Australian Open: Serena battles through ankle and business worries in Melbourne

By Sports Desk February 14, 2021

Serena Williams calmed injured fears after coming through a thrilling back-and-forth against Arnya Sabalenka to reach the quarter-finals of the Australian Open.

Williams, who is pursuing a record-equalling 24th career grand slam and her first major victory in four years, prevailed 6-4 2-6 6-4 after more than two hours on court against seventh seed Sabalenka.

Her struggles during the second set appeared partly attributable to a fall but Williams recovered her poise and the 39-year-old does not expect any ill-effects in a last-eight showdown against either Simona Halep or Iga Swiatek.

"I don't think so. It didn't hurt at all. I didn't roll my ankle, so that was good," she told reporters.

"Yeah, I think it was just dramatic, me being dramatic.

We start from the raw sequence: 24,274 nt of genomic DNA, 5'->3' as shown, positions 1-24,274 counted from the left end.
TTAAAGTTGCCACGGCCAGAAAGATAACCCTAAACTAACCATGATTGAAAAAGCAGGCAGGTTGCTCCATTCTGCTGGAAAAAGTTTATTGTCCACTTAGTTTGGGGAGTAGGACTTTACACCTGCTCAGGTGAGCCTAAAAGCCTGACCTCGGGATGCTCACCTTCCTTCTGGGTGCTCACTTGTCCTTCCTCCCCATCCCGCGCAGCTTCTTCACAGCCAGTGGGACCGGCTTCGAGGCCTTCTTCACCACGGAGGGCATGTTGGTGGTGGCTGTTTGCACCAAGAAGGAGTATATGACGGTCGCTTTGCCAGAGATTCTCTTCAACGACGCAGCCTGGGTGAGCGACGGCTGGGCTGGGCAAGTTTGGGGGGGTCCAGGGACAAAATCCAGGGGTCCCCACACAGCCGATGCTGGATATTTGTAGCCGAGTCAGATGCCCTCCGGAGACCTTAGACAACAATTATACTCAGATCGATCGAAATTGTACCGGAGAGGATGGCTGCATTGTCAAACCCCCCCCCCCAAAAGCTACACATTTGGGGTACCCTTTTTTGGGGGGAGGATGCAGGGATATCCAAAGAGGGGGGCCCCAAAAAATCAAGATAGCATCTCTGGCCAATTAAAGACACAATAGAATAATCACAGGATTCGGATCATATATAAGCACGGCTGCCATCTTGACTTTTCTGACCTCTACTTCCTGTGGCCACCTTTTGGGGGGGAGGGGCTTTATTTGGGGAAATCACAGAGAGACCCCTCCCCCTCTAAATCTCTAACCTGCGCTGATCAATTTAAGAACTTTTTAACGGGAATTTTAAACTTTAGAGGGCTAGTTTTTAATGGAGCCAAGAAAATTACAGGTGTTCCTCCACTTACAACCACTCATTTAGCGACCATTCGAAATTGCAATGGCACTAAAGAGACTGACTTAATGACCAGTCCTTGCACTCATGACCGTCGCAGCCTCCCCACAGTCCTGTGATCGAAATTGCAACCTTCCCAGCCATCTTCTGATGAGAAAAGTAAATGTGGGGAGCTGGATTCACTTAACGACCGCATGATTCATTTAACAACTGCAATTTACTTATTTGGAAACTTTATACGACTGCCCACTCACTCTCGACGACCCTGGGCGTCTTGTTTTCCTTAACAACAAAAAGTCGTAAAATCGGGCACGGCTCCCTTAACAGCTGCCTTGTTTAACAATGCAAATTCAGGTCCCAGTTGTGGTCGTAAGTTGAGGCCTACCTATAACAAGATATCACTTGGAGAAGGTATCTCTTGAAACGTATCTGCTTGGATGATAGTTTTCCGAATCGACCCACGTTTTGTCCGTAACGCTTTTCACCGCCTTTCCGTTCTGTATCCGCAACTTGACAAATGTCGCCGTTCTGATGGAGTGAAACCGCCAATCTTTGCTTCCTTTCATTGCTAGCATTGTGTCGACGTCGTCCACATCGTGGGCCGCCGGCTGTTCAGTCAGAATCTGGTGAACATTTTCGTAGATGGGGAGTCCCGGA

"My first thought was, 'Not another ankle sprain in Australia'. But I knew immediately that it wasn't.

"Then I was more embarrassed than anything. I was like, 'Oh, my goodness'."

Williams moved well throughout the contest, assuaging any lingering concerns over Achilles problems that have dogged her of late - even manging to rally when Sabalenka reeled off three consecutive games from 1-4 down in the decider.

"I've worked really hard on my movement. Yeah, I like retrieving balls. I mean, obviously I like to be on the offense, but I can play defence really well, as well.

"I do get a lot of balls back when I need to. I didn't think about my Achilles. It's so good to not think about it. Oh, my goodness. It's been a problem actually since 2018.

"I just never want that problem again. It feels really good to just play and to run, to not feel that. It's a great relief."

Arguably Williams' greatest inconvenience around the match was not a physical one, after she had to participate in a Saturday conference call to avert an "emergency" at her clothing business.

"Tennis is a lot less stressful. I don't have to manage a team. I do manage a team actually, but it's different," she chuckled. "Even though I am the CEO of my tennis team, it's definitely different.